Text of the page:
Ogilvy and Allenby could have done more, too.
In his past 12 PGA Tour starts, Ogilvy has missed five cuts – including the U.S. Open, British Open and PGA Championship – and been top 10 just once. There was a nagging finger injury to start his year and a shoulder problem after that, “so I feel those have hurt me and I haven’t had a proper chance,” Ogilvy said.
Allenby has finished top 10 just once in his past 14 PGA Tour stops and hasn’t had a top-25 finish in his last five.
Tough decision, but at least Norman has two picks. His counterpart, U.S. captain Fred Couples, has just one left. That’s his own doing, of course, because Couples has already committed one pick to Tiger Woods. It’s still a choice that makes a lot of sense, but it’s perhaps painted Couples into an uncomfortable corner, especially since, like Norman, he’s not getting anyone to step up.
Brandt Snedeker (11th) and Rickie Fowler (14th) are young guys showing some sizzle, except for when it comes to finishing things. Keegan Bradley jumped into the picture by winning the PGA Championship, only to then miss back-to-back cuts in the FedEx Cup playoffs. And Bill Haas, whose father, Jay, is Couples’ assistant captain and good friend, has fallen out of the top 10 (he’s 12th) by going MC, T-24, T-61 in his last three tournaments when he could have perhaps locked something up.
Tough choices for both captains, no matter how you look at it. Then again, they do get the big bucks.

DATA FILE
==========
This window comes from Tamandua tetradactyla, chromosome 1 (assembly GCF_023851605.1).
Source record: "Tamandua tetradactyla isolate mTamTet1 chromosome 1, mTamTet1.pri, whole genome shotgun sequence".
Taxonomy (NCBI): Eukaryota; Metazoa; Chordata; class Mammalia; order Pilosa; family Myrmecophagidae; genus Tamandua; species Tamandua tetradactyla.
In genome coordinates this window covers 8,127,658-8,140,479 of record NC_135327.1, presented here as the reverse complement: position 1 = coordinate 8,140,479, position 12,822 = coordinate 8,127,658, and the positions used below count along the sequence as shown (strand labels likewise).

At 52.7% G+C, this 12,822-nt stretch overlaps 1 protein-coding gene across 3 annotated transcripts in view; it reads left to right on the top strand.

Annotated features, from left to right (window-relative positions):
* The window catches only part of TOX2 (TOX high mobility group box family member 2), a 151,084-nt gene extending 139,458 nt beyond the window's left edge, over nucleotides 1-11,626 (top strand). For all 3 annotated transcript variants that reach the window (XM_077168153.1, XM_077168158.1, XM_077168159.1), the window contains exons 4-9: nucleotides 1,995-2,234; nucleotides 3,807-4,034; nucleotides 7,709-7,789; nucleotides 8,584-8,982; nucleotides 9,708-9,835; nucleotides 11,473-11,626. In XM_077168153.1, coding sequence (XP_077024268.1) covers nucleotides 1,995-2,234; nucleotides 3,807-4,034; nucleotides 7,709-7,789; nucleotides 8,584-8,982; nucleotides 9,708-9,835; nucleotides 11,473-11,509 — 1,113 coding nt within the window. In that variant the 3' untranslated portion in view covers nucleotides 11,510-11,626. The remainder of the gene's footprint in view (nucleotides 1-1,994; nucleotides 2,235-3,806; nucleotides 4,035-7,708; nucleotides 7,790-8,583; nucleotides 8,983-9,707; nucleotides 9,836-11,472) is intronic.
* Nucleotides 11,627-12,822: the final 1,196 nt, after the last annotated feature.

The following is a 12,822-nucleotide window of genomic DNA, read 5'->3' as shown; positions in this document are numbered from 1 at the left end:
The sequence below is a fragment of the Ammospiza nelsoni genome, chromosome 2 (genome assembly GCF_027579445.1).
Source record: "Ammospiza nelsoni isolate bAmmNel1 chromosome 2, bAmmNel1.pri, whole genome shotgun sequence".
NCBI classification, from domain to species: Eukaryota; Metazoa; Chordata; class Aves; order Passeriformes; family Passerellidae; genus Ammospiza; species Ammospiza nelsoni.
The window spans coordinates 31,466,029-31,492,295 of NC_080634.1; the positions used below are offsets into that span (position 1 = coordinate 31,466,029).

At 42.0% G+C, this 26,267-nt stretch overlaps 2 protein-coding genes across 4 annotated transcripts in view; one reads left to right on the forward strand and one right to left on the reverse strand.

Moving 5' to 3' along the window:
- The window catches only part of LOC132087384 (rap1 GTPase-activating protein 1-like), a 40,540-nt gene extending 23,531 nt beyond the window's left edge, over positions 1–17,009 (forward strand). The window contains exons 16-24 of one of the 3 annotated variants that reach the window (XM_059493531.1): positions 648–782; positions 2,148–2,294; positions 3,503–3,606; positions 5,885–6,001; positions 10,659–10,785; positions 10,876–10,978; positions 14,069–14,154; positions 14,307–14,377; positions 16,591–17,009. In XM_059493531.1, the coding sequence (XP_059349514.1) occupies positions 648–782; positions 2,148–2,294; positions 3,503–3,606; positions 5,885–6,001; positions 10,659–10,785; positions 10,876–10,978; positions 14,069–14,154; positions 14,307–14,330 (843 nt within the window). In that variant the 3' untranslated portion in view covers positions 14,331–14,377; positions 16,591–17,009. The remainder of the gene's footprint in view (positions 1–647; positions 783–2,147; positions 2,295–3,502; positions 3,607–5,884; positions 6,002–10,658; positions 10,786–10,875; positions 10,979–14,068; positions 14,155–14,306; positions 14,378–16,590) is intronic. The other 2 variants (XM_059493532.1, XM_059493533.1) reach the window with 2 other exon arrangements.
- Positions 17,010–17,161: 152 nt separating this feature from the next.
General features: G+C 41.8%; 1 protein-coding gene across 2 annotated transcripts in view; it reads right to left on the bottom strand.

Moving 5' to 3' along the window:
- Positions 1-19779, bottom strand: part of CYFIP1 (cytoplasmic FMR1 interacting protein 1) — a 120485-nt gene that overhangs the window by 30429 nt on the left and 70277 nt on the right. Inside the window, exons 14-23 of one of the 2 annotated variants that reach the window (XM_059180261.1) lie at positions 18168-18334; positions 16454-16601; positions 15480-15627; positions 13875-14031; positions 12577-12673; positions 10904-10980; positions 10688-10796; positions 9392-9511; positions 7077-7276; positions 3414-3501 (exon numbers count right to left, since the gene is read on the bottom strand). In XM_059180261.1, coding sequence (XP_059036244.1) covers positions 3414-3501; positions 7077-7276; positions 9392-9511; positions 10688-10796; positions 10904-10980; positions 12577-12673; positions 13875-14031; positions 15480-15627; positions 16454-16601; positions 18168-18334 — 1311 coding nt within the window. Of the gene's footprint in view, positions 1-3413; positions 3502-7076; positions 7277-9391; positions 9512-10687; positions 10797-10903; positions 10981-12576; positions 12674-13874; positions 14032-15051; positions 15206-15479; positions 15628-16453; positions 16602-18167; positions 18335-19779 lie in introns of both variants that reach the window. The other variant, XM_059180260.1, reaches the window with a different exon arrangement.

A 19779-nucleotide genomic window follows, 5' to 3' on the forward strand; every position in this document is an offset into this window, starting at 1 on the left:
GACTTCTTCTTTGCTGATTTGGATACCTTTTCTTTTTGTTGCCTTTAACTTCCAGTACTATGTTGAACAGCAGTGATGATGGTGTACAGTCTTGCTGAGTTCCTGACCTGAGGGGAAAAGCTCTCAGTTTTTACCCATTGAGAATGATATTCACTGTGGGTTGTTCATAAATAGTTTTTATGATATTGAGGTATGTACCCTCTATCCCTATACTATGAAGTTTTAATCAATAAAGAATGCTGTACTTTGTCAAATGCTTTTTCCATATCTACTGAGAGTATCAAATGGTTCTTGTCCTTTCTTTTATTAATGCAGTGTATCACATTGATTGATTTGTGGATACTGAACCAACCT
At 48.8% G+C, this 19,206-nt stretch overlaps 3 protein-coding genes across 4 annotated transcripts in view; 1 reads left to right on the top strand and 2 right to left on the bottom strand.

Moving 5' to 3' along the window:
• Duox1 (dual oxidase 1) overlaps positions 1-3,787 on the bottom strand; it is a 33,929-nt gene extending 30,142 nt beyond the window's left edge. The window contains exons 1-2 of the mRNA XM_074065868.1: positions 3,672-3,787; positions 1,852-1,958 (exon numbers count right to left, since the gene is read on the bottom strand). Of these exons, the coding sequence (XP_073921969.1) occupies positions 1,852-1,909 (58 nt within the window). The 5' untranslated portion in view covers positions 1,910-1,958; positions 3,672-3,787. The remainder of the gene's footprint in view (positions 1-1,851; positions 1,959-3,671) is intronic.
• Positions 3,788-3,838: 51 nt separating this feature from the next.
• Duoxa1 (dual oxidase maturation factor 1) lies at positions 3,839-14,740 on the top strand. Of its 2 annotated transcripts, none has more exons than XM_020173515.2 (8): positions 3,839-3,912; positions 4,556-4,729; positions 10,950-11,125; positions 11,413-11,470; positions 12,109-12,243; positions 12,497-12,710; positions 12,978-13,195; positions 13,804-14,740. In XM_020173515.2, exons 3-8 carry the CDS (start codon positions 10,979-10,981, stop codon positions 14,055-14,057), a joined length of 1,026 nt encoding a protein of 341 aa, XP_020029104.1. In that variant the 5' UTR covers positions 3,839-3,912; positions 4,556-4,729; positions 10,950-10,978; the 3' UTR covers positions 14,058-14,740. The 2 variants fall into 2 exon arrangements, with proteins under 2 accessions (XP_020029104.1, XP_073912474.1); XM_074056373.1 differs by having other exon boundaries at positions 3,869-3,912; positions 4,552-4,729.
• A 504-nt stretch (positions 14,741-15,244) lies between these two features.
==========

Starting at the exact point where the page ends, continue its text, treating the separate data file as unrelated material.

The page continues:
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This isn’t the Masters: They don’t hand out crystal for making an eagle at the Deutsche Bank Championship, but if they did, the glass-maker would be working overtime right now. When a dozen eagles were recorded in Monday’s fourth round, it improved the four-day total to a whopping 47.
Three players made three eagles apiece – Bubba Watson, Brendan Steele and Adam Scott. Give Scott the nod, however, because he made them on three different holes, Nos. 2, 4, and 18. Watson made his at the seventh (two) and the 18th, while Steele did it twice at 18 and once at the par-5 second.
Seven players made two eagles and another 24 made one apiece.
The par 5s (12 at No. 2; 7 at No. 7; 19 at No. 18) yielded the bulk of the eagles, but there were sixth at the short fourth, two aces at the par-3 16th, and Phil Mickelson’s hole-out from left rough at the par-4 12th.